Please, tell us where you self-published the book.
Createspace.com I love them.
"I think my biggest challenge is editing. "
How smooth went the self-publishing process? Any issues? What are things to look for when self-publishing a book?
I think my biggest challenge is editing. Although I had professional editing services for Pam, I needed to go back recently and redo the book because the proofreading was unacceptable. I think the first book is a huge learning experience. The responsibility to get it right in on the shoulders of the author. Your readers will let you know where you slipped up! Also, you have to be able to sell your book at a competitive price. If a publisher is telling you your paperback has to be priced over twenty dollars in order for you to get a $1 royalty, you need to move on and keep asking questions.
Did you hire an editor and/or Cover Designer for your book?
I did. I love my covers and am indebted to the designers who created them. In one instance I bought the stock photos and had them incorporated into the cover because I had an idea that I just had to see through to the end. the book isn’t out yet, but I think it is the best cover.
Can you give some tips for other Indie Authors regarding the writing and self-publishing process?
Truly, take your time. Ask around. I made one major error that was very costly at first; the lesson learned was if you aren’t comfortable, don’t proceed. Not every editor/publishing company will be a good fit. I am sticking with createspace because I trust them. That is key.
Are you working on another book project? Can you tell us a little about it?
I am as I mentioned earlier; I have two books in the publishing process right now that will be released before Christmas, and am writing two books as we speak. And of course, my original manuscript which I started twenty five years ago is still on my desk. It’s about a brain surgeon with a twist. Title: The Savant of Chelsea….don’t look for it any time soon!
"I love the independence of self-publishing..."
Are you planning to move forward as an Indie author or are you looking forward to have one of your next books to be traditionally published?
I am working with Writer’s Relief Submission Service right now submitting to find an agent, but as long as my money holds out, I’ll keep self-publishing. I can’t imagine not writing. I love the independence of self-publishing, and also, having most of the control. So it’s not a negative to me in anyway.
Where do you see the book market in 5 or 10 years? Will there be only eBooks and will book stores disappear like record stores disappeared?
I hope not. I hope we can always hold a book in our hands. But I’m frightened for the indie market; there are those publishers out there who would take advantage of the author and charge such high prices per book, no one but your grandmother would buy it. The key is salability.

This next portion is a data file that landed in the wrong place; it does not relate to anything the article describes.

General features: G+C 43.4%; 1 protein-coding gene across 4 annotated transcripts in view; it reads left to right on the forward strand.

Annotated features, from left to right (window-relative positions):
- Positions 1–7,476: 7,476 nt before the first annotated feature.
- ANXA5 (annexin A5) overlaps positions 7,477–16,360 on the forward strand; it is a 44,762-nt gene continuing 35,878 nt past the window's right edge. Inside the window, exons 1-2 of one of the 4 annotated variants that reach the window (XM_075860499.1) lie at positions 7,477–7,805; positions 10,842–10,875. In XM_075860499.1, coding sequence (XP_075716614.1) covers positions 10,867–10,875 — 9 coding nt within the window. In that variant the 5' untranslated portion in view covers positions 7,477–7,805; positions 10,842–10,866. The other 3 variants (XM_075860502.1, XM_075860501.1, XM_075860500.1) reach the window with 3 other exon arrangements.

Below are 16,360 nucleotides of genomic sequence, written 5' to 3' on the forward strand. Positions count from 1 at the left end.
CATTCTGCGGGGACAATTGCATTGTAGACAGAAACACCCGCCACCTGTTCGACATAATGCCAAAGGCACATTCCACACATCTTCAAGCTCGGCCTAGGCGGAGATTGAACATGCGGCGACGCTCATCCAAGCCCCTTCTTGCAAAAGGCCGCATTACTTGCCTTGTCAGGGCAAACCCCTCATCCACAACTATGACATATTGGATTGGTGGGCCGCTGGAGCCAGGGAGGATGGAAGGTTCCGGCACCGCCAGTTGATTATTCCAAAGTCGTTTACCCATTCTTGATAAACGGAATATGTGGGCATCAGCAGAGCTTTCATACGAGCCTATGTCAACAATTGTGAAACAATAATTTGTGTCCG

Do you write full-time or do you have a day job?
I write full time! I know it sounds lucky, but trust me, I paid my dues. I worked in the OR nights in center city Philadelphia for years assisting in trauma surgery. I can’t help but to sneak some of my experiences from that time into a story or two.
How can readers connect with you? I love to hear from readers! I have a contact site on each page of my website, suzannejenkins.net [See Link below].
Thank you very much for the Interview, Suzanne.
About the Book Pam of Babylon
When he suffers a fatal heart attack on the train home from Manhattan, Pam's exquisitely arranged life is catapulted into turmoil as she is forced to face the realization that her marriage is nothing more than a black hole plagued with cruel infidelity, abuse, and sexual deviance.
Witness Pam as she graciously and gracefully accepts the foul world her husband's "other life" forces on her previously immaculate existence.
Come along for the ride of your life as you ask yourself this one question:
How well do I know my husband?
- "An intriguing first novel that revolves around a husband's death and hidden secrets.
Pam Smith lives an apparently charmed life as a well-to-do Babylon, N.Y., homemaker in a large house by the water. In her 50s with her children grown, Pam is happy with her exemplary husband Jack. After he has a heart attack on the subway, however, the protagonist finds out more than she ever wanted to know about Jack... consistently interesting, this psychological novel contains some mystery and moves along quickly for a non-thriller. While Pam is the novel's protagonist, Jack's mistress Sandra and Marie also play key roles. The three women all feel betrayed by Jack, and the plot focuses on their reactions to his deception. Pam, though, feels drawn to Sandra in empathy while Marie is angry and jealous. Jenkins is skilled in her presentation of the characters' inner thoughts, particularly at Jack's funeral, where Pam's emotions are decidedly mixed as various facts about her late spouse come to light...the novel is convincing during moments between the main female characters, Themes of sisterhood and abuse run through the book, and the three women shift between rivalry and friendship before becoming empowered by Jack's demise. Women's fiction with a touch of noir." - Kirkus Review (Critic's Pick)
Links to the Author and the Book
Link to Suzanne Jenkins's Website
Connect with Suzanne Jenkins on Twitter: @suzannejenkins3
Link to the eBook Pam of Babylon on Amazon with Excerpt
Link to the Suzanne Jenkins's Authorpage on Amazon
|Pam of Babylon - The Series|